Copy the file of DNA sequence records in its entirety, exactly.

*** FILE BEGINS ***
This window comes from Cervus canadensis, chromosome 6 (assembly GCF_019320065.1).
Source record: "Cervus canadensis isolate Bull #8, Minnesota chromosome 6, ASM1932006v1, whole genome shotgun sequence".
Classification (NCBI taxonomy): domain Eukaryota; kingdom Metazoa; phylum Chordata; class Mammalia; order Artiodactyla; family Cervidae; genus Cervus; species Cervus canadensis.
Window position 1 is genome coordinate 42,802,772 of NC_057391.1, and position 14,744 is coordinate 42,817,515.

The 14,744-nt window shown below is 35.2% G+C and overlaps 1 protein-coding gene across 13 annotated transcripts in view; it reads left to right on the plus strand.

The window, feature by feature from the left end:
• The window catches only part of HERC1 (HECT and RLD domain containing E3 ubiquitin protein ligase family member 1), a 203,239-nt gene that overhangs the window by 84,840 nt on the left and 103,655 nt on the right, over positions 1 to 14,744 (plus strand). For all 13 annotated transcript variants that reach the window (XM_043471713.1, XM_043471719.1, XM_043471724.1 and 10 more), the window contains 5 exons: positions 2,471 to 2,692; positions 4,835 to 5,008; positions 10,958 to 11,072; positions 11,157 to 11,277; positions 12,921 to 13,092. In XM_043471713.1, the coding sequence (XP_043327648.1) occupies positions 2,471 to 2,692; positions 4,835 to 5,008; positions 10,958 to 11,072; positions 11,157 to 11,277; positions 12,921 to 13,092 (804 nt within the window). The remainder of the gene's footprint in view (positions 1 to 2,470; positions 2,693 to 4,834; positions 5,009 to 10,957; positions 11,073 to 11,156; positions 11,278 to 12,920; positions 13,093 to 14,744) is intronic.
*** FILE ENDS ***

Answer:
This window comes from Cervus canadensis, chromosome 6 (assembly GCF_019320065.1).
Source record: "Cervus canadensis isolate Bull #8, Minnesota chromosome 6, ASM1932006v1, whole genome shotgun sequence".
Classification (NCBI taxonomy): domain Eukaryota; kingdom Metazoa; phylum Chordata; class Mammalia; order Artiodactyla; family Cervidae; genus Cervus; species Cervus canadensis.
Window position 1 is genome coordinate 42,802,772 of NC_057391.1, and position 14,744 is coordinate 42,817,515.

The 14,744-nt window shown below is 35.2% G+C and overlaps 1 protein-coding gene across 13 annotated transcripts in view; it reads left to right on the plus strand.

The window, feature by feature from the left end:
• The window catches only part of HERC1 (HECT and RLD domain containing E3 ubiquitin protein ligase family member 1), a 203,239-nt gene that overhangs the window by 84,840 nt on the left and 103,655 nt on the right, over positions 1 to 14,744 (plus strand). For all 13 annotated transcript variants that reach the window (XM_043471713.1, XM_043471719.1, XM_043471724.1 and 10 more), the window contains 5 exons: positions 2,471 to 2,692; positions 4,835 to 5,008; positions 10,958 to 11,072; positions 11,157 to 11,277; positions 12,921 to 13,092. In XM_043471713.1, the coding sequence (XP_043327648.1) occupies positions 2,471 to 2,692; positions 4,835 to 5,008; positions 10,958 to 11,072; positions 11,157 to 11,277; positions 12,921 to 13,092 (804 nt within the window). The remainder of the gene's footprint in view (positions 1 to 2,470; positions 2,693 to 4,834; positions 5,009 to 10,957; positions 11,073 to 11,156; positions 11,278 to 12,920; positions 13,093 to 14,744) is intronic.